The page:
Friday, November 4, 2016

Occultism, the study of hidden knowledge

The occult (from the Latin word occultus "clandestine, hidden, secret") is "knowledge of the hidden".

Occultism or occult studies is the study of hidden knowledge. This in and of itself can be interpreted several ways, including:

  • Knowledge kept from the wider population, offered only to initiates after proper preparation. Reasons for this commonly include the belief that such knowledge is dangerous to the unprepared, and that revealing sacred knowledge to the common populace profanes that knowledge.
  • Knowledge disguised by God for only the select few to comprehend. Multiple Renaissance occultists, for example, wrote of the Book of Nature, that is to say, the physical universe. Within this book are clues and messages, left by God, which can be found and deciphered by those both educated and worthy.
  • Knowledge of realms, energies, or abilities not recognized by the general populace. The most common use of the term occult in this way is in relation to the practice of magic, but in a wider sense anything supernatural or paranormal might be included.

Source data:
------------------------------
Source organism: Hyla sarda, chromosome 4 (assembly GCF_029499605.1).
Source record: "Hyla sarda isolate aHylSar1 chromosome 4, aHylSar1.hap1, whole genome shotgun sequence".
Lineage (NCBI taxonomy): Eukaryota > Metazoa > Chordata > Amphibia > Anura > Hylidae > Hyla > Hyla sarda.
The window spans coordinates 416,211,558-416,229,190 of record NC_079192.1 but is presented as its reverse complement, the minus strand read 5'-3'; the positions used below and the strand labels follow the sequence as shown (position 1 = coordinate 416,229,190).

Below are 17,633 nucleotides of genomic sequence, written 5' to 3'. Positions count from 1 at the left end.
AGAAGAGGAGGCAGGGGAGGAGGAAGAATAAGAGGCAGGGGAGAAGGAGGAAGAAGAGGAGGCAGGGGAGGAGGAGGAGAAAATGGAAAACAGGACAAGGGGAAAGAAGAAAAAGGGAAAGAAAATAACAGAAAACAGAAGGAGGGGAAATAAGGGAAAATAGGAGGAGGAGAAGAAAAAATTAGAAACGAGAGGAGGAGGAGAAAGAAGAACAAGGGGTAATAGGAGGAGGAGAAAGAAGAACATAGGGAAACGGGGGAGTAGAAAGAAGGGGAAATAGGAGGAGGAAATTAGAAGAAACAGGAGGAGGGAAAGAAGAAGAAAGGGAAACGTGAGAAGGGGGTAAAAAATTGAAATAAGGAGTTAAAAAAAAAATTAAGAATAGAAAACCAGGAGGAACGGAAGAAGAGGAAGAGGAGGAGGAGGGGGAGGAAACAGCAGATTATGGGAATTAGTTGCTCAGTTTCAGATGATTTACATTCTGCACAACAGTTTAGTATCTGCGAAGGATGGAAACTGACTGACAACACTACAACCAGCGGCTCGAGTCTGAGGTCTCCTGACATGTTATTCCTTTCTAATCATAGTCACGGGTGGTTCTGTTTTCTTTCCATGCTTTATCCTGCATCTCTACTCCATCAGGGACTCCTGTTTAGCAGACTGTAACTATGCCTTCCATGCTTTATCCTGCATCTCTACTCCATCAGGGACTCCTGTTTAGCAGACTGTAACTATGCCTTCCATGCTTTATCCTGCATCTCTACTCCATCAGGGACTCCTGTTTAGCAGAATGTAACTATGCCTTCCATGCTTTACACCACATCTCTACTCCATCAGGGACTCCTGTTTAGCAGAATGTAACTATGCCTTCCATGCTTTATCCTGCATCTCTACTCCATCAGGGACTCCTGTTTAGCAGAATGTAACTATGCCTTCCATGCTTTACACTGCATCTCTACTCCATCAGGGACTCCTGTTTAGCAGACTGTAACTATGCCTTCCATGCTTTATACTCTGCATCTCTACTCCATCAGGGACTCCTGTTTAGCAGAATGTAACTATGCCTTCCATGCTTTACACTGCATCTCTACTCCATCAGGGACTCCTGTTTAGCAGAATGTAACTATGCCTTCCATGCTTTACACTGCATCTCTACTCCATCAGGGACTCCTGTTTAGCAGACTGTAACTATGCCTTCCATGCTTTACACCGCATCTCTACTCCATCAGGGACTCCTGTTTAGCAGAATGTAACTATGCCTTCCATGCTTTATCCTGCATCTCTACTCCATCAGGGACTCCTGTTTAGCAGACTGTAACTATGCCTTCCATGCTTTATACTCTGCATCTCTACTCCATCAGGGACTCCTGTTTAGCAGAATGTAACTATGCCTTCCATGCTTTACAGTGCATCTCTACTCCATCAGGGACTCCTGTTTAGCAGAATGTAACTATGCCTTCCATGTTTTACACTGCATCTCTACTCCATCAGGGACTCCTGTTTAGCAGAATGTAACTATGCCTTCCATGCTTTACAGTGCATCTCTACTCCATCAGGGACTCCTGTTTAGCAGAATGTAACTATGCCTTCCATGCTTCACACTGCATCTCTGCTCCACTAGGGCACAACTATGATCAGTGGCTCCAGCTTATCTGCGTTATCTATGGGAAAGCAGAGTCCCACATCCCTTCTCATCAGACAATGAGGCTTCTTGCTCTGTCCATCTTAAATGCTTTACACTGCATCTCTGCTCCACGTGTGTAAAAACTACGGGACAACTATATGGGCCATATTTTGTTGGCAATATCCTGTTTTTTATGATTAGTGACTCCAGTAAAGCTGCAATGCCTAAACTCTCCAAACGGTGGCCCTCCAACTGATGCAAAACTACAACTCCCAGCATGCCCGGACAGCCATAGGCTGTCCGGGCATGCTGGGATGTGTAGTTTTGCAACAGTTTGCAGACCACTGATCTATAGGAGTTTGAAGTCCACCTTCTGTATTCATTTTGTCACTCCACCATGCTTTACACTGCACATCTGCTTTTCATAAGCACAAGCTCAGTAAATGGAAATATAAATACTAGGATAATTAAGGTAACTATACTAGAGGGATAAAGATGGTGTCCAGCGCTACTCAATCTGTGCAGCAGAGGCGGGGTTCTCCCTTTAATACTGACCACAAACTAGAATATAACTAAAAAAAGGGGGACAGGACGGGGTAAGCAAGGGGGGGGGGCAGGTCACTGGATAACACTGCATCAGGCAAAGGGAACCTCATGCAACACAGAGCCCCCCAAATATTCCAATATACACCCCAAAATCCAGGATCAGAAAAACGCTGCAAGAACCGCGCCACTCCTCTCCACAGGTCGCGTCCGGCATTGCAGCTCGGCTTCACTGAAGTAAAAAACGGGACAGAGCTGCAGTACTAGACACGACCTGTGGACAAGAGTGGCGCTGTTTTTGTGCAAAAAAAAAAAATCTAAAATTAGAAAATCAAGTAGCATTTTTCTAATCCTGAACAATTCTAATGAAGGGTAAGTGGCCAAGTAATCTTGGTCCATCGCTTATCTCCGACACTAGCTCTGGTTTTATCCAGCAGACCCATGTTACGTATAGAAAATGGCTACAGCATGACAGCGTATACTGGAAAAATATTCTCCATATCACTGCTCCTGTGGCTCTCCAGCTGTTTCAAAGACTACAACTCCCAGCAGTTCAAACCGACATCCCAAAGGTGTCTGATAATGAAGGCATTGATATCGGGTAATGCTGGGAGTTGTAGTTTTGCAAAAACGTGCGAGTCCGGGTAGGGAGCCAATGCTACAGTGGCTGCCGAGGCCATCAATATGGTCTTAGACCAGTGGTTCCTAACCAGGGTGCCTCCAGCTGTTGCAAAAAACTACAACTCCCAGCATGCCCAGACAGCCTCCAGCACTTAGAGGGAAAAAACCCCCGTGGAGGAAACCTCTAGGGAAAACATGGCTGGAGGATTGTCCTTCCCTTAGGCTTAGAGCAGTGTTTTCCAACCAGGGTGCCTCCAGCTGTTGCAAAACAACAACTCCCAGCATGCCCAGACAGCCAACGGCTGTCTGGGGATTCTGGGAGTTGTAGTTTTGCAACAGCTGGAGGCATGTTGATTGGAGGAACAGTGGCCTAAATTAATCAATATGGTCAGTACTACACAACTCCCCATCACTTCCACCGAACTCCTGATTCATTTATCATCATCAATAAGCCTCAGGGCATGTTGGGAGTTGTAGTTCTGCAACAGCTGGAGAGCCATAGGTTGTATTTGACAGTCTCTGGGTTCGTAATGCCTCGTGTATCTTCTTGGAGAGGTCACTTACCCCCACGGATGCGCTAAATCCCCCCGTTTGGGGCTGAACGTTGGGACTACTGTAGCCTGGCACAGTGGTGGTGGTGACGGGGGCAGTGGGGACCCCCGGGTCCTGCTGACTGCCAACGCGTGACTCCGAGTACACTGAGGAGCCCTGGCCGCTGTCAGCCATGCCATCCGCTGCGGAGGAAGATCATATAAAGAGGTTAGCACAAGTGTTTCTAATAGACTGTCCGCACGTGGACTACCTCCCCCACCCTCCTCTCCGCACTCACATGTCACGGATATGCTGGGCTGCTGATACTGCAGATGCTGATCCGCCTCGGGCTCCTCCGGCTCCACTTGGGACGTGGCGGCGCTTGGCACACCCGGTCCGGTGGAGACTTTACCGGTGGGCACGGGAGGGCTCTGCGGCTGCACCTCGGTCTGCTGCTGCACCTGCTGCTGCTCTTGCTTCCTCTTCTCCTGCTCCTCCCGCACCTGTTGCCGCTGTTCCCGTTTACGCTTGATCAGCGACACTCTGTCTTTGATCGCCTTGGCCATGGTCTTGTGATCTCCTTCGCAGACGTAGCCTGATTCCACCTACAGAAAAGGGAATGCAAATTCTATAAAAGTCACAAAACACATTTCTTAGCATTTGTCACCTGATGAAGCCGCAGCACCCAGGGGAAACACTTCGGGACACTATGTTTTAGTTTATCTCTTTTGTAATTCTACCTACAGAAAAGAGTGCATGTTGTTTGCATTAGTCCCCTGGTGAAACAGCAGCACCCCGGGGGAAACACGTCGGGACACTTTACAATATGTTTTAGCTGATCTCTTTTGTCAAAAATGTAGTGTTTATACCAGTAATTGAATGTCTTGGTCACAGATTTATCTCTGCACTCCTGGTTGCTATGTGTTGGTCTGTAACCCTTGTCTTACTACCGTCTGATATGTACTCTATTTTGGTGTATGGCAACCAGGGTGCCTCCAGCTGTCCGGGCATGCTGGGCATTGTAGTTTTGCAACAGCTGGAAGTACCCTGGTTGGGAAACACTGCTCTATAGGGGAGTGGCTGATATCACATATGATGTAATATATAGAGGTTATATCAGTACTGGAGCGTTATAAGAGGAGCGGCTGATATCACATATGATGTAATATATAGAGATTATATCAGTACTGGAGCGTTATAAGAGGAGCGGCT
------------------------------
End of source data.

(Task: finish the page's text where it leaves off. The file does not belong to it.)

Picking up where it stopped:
There are countless practices around the world that might be labeled as occult including magic, alchemy, Kabbalah extra-sensory perception, astrology, numerology, spiritualism, religion, and divination. 

Many occultists follow practices involving aspects of multiple paths, which makes generalizing about the occult extremely difficult. In addition, not all followers of these paths label themselves occultists, and outsiders should be sensitive to such differences in definition.

It also describes a number of magical organizations or orders, the teachings and practices taught by them, and to a large body of current and historical literature and spiritual philosophy related to this subject.

Occultism is often considered roughly synonymous with esoteric and mystical, two far less threatening terms often used in conjunction with branches of mainstream and alternative religions alike.

Occult qualities are properties that have no known rational explanation; in the Middle Ages, for example, magnetism was considered an occult quality. Newton's contemporaries severely criticized his theory that gravity was effected through "action at a distance", as occult.

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